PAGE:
a. The earth regarded as the surface upon which man and his surroundings naturally rest or move; freq. in prepositional phrases, as along (also on, to) the ground (†formerly also without the article), above (also under) ground.
971 Blickl. Hom. 221 Ða eodan hie eft to ðæm tune, & þæt gild gebræcan & gefyldan eal oþ grund.
OE Beowulf 2294 Hordweard sohte georne æfter grunde, wolde guman findan.
?c1200 Ormulum (Burchfield transcript) l. 9285 Illc an treo þatt..Ne bereþþ nohht god wasstme Shall bi þe grund beon hæwenn upp.
1297 R. Gloucester's Chron. (Rolls) 2768 Wat is binuþe þe gronde, þat makeþ þat þe fondement ne stont none stounde.
a1325 (▸c1250) Gen. & Exod. (1968) l. 2640 Ðe child it warp dun to de [read ðe] grund.
1340 Ayenbite (1866) 246 Ase þet trau þet is ykarked mid frut, þe more hit bouȝ to þe grunde.
c1386 Chaucer Prioress's Tale 223 He fil al plat vp on the grounde.
c1430 Syr Gener. (Roxb.) 8738 Oon gaf him on the ere Such a clap with his fist That he thoo the ground kyst.
1488 (▸c1478) Hary Actis & Deidis Schir William Wallace (Adv.) (1968–9) vi. l. 10 In Aperill, quhen cleithit is..The abill ground be wyrking off natur.
1513 G. Douglas in tr. Virgil Æneid xii. Prol. 29 On the fertill skyrt lappis of the ground.
1579 Spenser Shepheardes Cal. June 6 The simple ayre, the gentle warbling wynde..The grassye ground with daintye Daysies dight.
1590 Spenser Faerie Queene iii. xii. sig. Oo6, To ground He fell halfe dead.
a1604 M. Hanmer Chron. Ireland 86 in J. Ware Two Hist. Ireland (1633) If any be much under grownd, the dampnesse of the earth takes away their lively colour.
1698 J. Fryer New Acct. E.-India & Persia 43 Were the City again in the hands of the Moors, or even with the Ground, it were better for us.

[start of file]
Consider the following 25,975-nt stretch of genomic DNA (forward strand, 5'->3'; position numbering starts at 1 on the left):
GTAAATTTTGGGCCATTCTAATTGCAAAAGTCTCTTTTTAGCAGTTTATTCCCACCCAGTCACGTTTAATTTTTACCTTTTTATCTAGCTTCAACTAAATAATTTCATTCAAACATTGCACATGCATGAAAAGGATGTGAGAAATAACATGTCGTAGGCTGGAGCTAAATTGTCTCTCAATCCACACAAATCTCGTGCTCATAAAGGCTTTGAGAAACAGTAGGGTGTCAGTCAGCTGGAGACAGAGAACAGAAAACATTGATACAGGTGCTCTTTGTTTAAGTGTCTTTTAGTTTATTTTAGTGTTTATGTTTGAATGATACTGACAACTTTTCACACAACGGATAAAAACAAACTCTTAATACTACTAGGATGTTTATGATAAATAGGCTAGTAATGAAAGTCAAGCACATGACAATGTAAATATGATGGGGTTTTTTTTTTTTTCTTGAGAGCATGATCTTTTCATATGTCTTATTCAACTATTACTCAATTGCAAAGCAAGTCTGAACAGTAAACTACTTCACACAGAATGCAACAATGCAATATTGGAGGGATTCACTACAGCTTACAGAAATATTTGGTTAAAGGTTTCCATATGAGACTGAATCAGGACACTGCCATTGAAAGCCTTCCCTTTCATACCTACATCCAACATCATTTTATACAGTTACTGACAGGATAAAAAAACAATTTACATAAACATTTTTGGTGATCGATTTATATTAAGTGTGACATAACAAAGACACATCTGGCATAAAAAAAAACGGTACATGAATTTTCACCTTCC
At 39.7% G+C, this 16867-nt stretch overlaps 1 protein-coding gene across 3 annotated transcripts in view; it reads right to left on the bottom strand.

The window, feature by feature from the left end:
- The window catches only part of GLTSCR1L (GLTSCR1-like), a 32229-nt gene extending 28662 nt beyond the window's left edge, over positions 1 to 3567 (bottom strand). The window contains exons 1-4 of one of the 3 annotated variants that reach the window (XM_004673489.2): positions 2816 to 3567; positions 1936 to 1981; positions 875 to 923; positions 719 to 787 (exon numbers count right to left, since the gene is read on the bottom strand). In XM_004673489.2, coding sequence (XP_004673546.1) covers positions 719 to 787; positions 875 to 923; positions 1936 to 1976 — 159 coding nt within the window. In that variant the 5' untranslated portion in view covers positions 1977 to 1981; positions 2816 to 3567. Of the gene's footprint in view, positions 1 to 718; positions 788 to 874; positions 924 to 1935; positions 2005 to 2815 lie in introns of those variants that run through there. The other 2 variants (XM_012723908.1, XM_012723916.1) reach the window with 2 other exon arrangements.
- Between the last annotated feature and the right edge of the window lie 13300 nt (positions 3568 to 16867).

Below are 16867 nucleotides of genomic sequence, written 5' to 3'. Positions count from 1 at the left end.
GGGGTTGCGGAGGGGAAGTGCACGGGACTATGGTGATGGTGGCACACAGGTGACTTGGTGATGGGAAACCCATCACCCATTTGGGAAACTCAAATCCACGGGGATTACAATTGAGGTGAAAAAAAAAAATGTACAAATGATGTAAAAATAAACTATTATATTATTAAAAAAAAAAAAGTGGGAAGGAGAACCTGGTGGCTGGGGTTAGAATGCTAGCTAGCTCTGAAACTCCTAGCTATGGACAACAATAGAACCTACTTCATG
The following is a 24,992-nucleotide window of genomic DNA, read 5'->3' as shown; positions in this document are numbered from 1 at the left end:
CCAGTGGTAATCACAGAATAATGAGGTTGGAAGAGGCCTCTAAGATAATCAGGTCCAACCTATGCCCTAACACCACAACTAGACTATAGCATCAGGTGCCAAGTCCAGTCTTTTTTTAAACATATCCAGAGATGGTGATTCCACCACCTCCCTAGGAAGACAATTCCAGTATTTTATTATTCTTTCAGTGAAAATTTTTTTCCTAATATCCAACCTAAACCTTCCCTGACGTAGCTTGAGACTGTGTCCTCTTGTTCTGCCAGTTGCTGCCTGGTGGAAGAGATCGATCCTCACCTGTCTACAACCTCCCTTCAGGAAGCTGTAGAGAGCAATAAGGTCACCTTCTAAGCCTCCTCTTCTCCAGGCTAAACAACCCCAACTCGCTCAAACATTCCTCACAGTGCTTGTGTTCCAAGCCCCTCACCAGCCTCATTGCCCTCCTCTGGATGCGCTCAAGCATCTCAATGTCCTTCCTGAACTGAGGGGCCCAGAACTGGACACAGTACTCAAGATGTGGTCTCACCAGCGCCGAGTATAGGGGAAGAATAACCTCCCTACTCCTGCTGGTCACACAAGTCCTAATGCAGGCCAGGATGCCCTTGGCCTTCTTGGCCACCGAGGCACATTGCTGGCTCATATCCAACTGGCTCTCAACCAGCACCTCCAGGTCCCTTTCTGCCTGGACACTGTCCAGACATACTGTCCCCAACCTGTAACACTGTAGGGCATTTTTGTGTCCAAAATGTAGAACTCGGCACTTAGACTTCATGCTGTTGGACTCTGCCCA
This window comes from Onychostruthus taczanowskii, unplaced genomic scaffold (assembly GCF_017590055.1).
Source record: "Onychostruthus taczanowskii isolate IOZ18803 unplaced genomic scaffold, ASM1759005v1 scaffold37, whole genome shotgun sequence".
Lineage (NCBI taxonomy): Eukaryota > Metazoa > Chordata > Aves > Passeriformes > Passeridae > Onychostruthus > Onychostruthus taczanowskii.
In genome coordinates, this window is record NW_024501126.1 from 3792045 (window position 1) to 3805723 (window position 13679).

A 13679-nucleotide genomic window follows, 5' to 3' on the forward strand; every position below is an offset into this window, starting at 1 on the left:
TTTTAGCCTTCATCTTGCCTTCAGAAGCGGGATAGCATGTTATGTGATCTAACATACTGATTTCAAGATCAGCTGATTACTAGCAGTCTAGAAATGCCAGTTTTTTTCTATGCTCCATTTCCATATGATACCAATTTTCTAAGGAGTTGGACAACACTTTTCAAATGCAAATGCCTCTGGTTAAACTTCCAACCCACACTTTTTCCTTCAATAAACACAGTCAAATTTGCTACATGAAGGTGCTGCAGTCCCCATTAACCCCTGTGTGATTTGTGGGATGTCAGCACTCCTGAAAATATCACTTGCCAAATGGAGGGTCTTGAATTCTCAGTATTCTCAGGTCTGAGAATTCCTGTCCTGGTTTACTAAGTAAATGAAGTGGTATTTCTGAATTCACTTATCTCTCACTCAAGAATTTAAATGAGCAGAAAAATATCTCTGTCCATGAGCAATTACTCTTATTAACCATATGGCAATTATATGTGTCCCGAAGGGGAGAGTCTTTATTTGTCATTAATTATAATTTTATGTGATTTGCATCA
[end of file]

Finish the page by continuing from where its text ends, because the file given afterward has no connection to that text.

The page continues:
1772 G. White Let. 12 Apr. in Nat. Hist. Selborne (1789) 149 After I left Sussex the tortoise retired into the ground under the hepatica.
1828 Scott Fair Maid of Perth ii, in Chron. Canongate 2nd Ser. II. 61 He looked on the ground while he answered her.
1888 J. McCarthy & R. C. Praed Ladies' Gallery II. xi. 214 He stumbled..and I came to the ground with him.
b. fig. in phr. †to bring to the ground: to cast down, overthrow, overcome, subdue; to come (also go) to the ground: to be overcome; to perish; to fall to the ground: (of schemes) to come to nothing, to be given up or abandoned; so to be dashed to the ground (of hopes); down to the ground: completely, thoroughly, in every respect (colloq.);from the ground up (colloq., orig. U.S.), completely, entirely; ‘down to the ground’; to get off the ground, to make a successful start; on the ground, in situ, on the spot.
?c1200 Ormulum (Burchfield transcript) l. 11773 Þatt illke wise. þatt adam. I paradys wass fandedd. & brohht to grund.
1297 R. Gloucester's Chron. (Rolls) 1292 Þis lond was ibroȝt þoru treson verst to grounde.
1297 R. Gloucester's Chron. (Rolls) 7495 Þus lo þe englisse folc vor noȝt to grounde com.
c1330 R. Mannyng Chron. Wace (Rolls) 9888 Arthur..preyed hym of help a stounde, Or elles he scholde go to grounde.
c1540 (▸?a1400) Destr. Troy 9342 Hit greuys me full gretly, & to ground brynges.
1579 W. Fulke Heskins Parl. Repealed in D. Heskins Ouerthrowne 411 It must needes fall to the ground.
1587 Sir P. Sidney & A. Golding tr. P. de Mornay Trewnesse Christian Relig. xiv. 252 Let such vanities passe, and come to the ground.
1640 C. Harvey Church-gate iii, He holds us up, whilst in him we are found: If once we fall from him, we go to ground.